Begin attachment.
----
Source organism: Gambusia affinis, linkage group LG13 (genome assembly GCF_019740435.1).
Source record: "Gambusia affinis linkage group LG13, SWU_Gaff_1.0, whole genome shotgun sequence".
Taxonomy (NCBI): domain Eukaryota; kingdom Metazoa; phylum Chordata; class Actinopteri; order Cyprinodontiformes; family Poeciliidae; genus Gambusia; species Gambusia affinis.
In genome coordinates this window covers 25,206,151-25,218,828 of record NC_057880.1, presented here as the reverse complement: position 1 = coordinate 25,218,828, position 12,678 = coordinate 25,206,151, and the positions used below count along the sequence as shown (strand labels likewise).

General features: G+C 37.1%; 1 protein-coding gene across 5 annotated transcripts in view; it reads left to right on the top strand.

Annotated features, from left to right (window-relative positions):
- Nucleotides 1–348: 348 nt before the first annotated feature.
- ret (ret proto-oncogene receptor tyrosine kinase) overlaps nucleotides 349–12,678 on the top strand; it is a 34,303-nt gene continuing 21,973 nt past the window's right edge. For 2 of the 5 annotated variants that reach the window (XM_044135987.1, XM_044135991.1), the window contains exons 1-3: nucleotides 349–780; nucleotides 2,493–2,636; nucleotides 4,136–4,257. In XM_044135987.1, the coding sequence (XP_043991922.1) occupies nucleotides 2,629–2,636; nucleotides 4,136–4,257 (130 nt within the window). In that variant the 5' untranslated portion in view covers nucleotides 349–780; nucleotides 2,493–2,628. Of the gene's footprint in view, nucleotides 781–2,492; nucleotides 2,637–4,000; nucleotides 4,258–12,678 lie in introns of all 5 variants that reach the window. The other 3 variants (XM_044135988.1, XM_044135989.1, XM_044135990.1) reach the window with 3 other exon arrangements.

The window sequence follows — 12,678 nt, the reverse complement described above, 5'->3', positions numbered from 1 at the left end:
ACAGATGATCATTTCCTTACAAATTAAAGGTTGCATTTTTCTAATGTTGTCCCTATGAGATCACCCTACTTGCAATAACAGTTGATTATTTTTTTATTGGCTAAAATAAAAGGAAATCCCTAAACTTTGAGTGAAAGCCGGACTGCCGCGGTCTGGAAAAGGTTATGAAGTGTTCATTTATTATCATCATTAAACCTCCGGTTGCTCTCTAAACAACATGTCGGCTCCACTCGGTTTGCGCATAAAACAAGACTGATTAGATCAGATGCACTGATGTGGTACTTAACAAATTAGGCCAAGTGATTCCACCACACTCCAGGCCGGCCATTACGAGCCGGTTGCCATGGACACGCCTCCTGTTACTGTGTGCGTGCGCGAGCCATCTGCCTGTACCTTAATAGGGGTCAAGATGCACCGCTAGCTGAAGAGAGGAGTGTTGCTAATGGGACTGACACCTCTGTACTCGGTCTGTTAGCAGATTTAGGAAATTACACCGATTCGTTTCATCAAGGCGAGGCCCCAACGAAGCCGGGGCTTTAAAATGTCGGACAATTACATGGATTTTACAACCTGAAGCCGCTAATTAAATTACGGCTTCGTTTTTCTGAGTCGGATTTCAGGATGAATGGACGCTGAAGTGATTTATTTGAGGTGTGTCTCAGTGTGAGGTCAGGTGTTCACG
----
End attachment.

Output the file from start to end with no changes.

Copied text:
Source organism: Gambusia affinis, linkage group LG13 (genome assembly GCF_019740435.1).
Source record: "Gambusia affinis linkage group LG13, SWU_Gaff_1.0, whole genome shotgun sequence".
Taxonomy (NCBI): domain Eukaryota; kingdom Metazoa; phylum Chordata; class Actinopteri; order Cyprinodontiformes; family Poeciliidae; genus Gambusia; species Gambusia affinis.
In genome coordinates this window covers 25,206,151-25,218,828 of record NC_057880.1, presented here as the reverse complement: position 1 = coordinate 25,218,828, position 12,678 = coordinate 25,206,151, and the positions used below count along the sequence as shown (strand labels likewise).

General features: G+C 37.1%; 1 protein-coding gene across 5 annotated transcripts in view; it reads left to right on the top strand.

Annotated features, from left to right (window-relative positions):
- Nucleotides 1–348: 348 nt before the first annotated feature.
- ret (ret proto-oncogene receptor tyrosine kinase) overlaps nucleotides 349–12,678 on the top strand; it is a 34,303-nt gene continuing 21,973 nt past the window's right edge. For 2 of the 5 annotated variants that reach the window (XM_044135987.1, XM_044135991.1), the window contains exons 1-3: nucleotides 349–780; nucleotides 2,493–2,636; nucleotides 4,136–4,257. In XM_044135987.1, the coding sequence (XP_043991922.1) occupies nucleotides 2,629–2,636; nucleotides 4,136–4,257 (130 nt within the window). In that variant the 5' untranslated portion in view covers nucleotides 349–780; nucleotides 2,493–2,628. Of the gene's footprint in view, nucleotides 781–2,492; nucleotides 2,637–4,000; nucleotides 4,258–12,678 lie in introns of all 5 variants that reach the window. The other 3 variants (XM_044135988.1, XM_044135989.1, XM_044135990.1) reach the window with 3 other exon arrangements.

The window sequence follows — 12,678 nt, the reverse complement described above, 5'->3', positions numbered from 1 at the left end:
ACAGATGATCATTTCCTTACAAATTAAAGGTTGCATTTTTCTAATGTTGTCCCTATGAGATCACCCTACTTGCAATAACAGTTGATTATTTTTTTATTGGCTAAAATAAAAGGAAATCCCTAAACTTTGAGTGAAAGCCGGACTGCCGCGGTCTGGAAAAGGTTATGAAGTGTTCATTTATTATCATCATTAAACCTCCGGTTGCTCTCTAAACAACATGTCGGCTCCACTCGGTTTGCGCATAAAACAAGACTGATTAGATCAGATGCACTGATGTGGTACTTAACAAATTAGGCCAAGTGATTCCACCACACTCCAGGCCGGCCATTACGAGCCGGTTGCCATGGACACGCCTCCTGTTACTGTGTGCGTGCGCGAGCCATCTGCCTGTACCTTAATAGGGGTCAAGATGCACCGCTAGCTGAAGAGAGGAGTGTTGCTAATGGGACTGACACCTCTGTACTCGGTCTGTTAGCAGATTTAGGAAATTACACCGATTCGTTTCATCAAGGCGAGGCCCCAACGAAGCCGGGGCTTTAAAATGTCGGACAATTACATGGATTTTACAACCTGAAGCCGCTAATTAAATTACGGCTTCGTTTTTCTGAGTCGGATTTCAGGATGAATGGACGCTGAAGTGATTTATTTGAGGTGTGTCTCAGTGTGAGGTCAGGTGTTCACG